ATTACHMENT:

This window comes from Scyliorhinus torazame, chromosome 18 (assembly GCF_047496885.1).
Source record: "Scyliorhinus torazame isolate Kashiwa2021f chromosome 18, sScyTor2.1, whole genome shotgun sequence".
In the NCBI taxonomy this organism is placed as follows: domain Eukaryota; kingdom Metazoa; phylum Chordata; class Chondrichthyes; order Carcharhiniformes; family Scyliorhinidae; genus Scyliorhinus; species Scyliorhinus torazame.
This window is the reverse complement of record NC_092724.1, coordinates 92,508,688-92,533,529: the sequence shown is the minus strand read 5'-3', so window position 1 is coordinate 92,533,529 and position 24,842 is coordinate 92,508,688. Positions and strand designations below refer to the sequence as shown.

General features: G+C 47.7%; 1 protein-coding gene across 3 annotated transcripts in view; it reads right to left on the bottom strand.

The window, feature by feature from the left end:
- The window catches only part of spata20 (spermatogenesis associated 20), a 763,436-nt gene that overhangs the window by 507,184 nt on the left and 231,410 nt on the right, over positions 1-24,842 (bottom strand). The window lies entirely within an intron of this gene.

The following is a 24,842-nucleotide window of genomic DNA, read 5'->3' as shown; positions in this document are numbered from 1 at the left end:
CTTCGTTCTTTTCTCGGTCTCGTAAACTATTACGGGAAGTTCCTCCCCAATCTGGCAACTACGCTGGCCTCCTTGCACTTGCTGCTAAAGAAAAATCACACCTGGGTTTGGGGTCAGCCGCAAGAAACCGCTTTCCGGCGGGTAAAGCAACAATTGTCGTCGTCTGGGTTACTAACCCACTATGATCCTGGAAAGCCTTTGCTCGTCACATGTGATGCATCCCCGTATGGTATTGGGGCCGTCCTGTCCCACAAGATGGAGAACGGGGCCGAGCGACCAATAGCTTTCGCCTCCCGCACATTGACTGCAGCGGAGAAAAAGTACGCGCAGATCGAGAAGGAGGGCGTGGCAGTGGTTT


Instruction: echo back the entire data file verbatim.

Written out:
This window comes from Scyliorhinus torazame, chromosome 18 (assembly GCF_047496885.1).
Source record: "Scyliorhinus torazame isolate Kashiwa2021f chromosome 18, sScyTor2.1, whole genome shotgun sequence".
In the NCBI taxonomy this organism is placed as follows: domain Eukaryota; kingdom Metazoa; phylum Chordata; class Chondrichthyes; order Carcharhiniformes; family Scyliorhinidae; genus Scyliorhinus; species Scyliorhinus torazame.
This window is the reverse complement of record NC_092724.1, coordinates 92,508,688-92,533,529: the sequence shown is the minus strand read 5'-3', so window position 1 is coordinate 92,533,529 and position 24,842 is coordinate 92,508,688. Positions and strand designations below refer to the sequence as shown.

General features: G+C 47.7%; 1 protein-coding gene across 3 annotated transcripts in view; it reads right to left on the bottom strand.

The window, feature by feature from the left end:
- The window catches only part of spata20 (spermatogenesis associated 20), a 763,436-nt gene that overhangs the window by 507,184 nt on the left and 231,410 nt on the right, over positions 1-24,842 (bottom strand). The window lies entirely within an intron of this gene.

The following is a 24,842-nucleotide window of genomic DNA, read 5'->3' as shown; positions in this document are numbered from 1 at the left end:
CTTCGTTCTTTTCTCGGTCTCGTAAACTATTACGGGAAGTTCCTCCCCAATCTGGCAACTACGCTGGCCTCCTTGCACTTGCTGCTAAAGAAAAATCACACCTGGGTTTGGGGTCAGCCGCAAGAAACCGCTTTCCGGCGGGTAAAGCAACAATTGTCGTCGTCTGGGTTACTAACCCACTATGATCCTGGAAAGCCTTTGCTCGTCACATGTGATGCATCCCCGTATGGTATTGGGGCCGTCCTGTCCCACAAGATGGAGAACGGGGCCGAGCGACCAATAGCTTTCGCCTCCCGCACATTGACTGCAGCGGAGAAAAAGTACGCGCAGATCGAGAAGGAGGGCGTGGCAGTGGTTT